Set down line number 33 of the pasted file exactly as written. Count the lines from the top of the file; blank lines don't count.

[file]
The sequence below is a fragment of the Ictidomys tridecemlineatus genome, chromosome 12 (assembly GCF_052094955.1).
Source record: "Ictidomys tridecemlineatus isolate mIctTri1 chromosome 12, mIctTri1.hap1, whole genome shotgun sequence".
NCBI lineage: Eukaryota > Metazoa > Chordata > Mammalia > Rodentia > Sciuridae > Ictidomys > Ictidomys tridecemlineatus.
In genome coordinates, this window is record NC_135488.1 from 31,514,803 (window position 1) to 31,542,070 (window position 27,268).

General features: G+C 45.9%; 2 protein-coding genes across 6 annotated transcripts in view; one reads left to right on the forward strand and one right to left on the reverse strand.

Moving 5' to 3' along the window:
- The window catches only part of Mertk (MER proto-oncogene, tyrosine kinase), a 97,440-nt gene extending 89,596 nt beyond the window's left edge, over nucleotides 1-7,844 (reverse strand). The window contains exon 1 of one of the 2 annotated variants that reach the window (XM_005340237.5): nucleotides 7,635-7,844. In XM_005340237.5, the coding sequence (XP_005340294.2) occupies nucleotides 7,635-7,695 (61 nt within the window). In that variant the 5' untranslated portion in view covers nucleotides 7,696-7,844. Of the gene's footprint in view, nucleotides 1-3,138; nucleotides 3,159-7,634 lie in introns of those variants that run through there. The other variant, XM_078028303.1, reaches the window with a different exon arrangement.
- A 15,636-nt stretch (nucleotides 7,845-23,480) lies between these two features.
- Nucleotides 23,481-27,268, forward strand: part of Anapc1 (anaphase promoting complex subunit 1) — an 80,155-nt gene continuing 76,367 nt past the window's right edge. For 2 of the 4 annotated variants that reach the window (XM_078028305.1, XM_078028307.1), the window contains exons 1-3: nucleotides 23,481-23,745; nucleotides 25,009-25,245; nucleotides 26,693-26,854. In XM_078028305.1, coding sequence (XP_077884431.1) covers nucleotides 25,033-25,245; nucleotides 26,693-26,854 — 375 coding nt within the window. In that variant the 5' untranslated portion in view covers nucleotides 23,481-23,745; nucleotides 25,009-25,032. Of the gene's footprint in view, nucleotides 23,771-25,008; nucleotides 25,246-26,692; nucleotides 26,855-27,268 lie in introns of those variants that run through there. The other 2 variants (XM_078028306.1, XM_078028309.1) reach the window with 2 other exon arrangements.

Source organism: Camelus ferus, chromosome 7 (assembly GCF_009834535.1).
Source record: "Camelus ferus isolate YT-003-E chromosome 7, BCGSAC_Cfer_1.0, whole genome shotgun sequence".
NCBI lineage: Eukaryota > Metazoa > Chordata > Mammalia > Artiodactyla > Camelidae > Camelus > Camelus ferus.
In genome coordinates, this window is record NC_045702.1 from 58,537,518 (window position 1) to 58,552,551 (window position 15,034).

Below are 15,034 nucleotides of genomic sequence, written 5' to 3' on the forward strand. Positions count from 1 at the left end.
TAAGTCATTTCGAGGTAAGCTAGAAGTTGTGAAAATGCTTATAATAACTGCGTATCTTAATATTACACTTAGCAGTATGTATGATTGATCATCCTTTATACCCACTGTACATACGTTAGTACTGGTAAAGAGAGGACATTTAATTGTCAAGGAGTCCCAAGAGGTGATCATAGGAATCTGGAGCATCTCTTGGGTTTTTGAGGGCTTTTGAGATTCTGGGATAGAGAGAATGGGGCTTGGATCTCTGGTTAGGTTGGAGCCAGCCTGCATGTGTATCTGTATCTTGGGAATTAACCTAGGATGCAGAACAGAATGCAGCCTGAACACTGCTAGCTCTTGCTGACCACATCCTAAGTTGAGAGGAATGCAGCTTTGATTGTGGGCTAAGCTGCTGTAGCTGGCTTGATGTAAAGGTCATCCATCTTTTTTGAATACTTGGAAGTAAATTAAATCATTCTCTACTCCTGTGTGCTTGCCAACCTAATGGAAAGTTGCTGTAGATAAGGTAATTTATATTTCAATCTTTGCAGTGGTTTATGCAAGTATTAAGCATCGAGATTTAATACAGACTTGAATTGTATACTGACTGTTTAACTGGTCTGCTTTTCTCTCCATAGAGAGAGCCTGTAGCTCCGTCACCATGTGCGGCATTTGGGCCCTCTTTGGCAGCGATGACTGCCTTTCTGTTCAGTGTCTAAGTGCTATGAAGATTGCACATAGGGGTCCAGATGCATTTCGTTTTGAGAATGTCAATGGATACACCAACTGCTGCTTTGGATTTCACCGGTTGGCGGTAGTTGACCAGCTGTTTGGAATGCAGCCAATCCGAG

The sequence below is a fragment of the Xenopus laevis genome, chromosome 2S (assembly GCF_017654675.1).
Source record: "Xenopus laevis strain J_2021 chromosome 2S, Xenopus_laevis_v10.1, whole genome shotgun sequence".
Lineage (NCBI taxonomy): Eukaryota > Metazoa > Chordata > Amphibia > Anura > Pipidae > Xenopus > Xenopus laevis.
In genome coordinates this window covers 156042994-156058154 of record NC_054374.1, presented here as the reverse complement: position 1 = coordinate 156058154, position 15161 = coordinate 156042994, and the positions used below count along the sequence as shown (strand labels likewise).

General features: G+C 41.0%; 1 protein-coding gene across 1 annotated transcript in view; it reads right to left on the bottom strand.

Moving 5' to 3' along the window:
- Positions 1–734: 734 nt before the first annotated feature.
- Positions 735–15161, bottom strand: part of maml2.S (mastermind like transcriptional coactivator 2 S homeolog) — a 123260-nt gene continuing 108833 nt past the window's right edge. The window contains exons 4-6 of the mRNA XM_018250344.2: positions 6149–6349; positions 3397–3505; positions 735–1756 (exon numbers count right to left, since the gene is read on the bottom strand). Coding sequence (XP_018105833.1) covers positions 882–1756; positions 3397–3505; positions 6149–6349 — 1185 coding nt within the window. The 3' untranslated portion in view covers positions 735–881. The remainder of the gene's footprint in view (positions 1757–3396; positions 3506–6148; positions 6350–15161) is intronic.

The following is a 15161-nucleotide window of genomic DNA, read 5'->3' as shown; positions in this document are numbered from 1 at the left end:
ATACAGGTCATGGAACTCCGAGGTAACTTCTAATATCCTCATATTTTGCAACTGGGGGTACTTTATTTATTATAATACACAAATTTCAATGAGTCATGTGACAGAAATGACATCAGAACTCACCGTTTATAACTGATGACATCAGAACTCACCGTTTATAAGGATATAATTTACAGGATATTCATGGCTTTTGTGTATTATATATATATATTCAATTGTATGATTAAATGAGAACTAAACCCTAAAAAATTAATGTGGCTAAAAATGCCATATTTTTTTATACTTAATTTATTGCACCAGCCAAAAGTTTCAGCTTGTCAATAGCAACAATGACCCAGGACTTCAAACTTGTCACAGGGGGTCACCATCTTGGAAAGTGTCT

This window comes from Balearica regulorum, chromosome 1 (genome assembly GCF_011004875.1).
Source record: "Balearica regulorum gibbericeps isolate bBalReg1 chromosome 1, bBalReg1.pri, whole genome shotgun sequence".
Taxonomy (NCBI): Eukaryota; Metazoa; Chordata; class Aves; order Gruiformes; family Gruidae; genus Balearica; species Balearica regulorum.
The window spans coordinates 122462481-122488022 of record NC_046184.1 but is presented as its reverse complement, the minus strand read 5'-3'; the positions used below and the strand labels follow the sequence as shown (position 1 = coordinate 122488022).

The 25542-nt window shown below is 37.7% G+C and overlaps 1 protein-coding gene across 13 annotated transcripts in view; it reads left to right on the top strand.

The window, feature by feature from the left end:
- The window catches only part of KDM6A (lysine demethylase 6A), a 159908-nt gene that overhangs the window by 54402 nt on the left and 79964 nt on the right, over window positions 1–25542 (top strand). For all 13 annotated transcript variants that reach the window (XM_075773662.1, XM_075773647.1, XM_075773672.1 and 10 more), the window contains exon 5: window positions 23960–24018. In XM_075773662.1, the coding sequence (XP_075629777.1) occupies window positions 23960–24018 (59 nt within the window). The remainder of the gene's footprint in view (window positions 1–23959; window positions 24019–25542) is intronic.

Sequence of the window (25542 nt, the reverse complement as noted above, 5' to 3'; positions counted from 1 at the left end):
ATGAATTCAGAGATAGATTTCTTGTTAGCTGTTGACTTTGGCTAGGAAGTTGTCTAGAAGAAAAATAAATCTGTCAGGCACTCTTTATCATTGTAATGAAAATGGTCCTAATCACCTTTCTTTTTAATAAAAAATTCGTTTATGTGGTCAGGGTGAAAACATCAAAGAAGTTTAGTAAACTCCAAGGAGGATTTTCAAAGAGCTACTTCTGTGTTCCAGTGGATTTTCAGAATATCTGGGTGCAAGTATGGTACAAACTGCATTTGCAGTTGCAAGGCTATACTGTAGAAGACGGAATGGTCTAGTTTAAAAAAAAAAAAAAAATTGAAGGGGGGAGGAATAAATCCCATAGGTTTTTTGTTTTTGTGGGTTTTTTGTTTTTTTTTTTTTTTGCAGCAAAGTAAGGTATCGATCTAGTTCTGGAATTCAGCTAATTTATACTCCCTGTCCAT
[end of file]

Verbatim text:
Sequence of the window (25542 nt, the reverse complement as noted above, 5' to 3'; positions counted from 1 at the left end):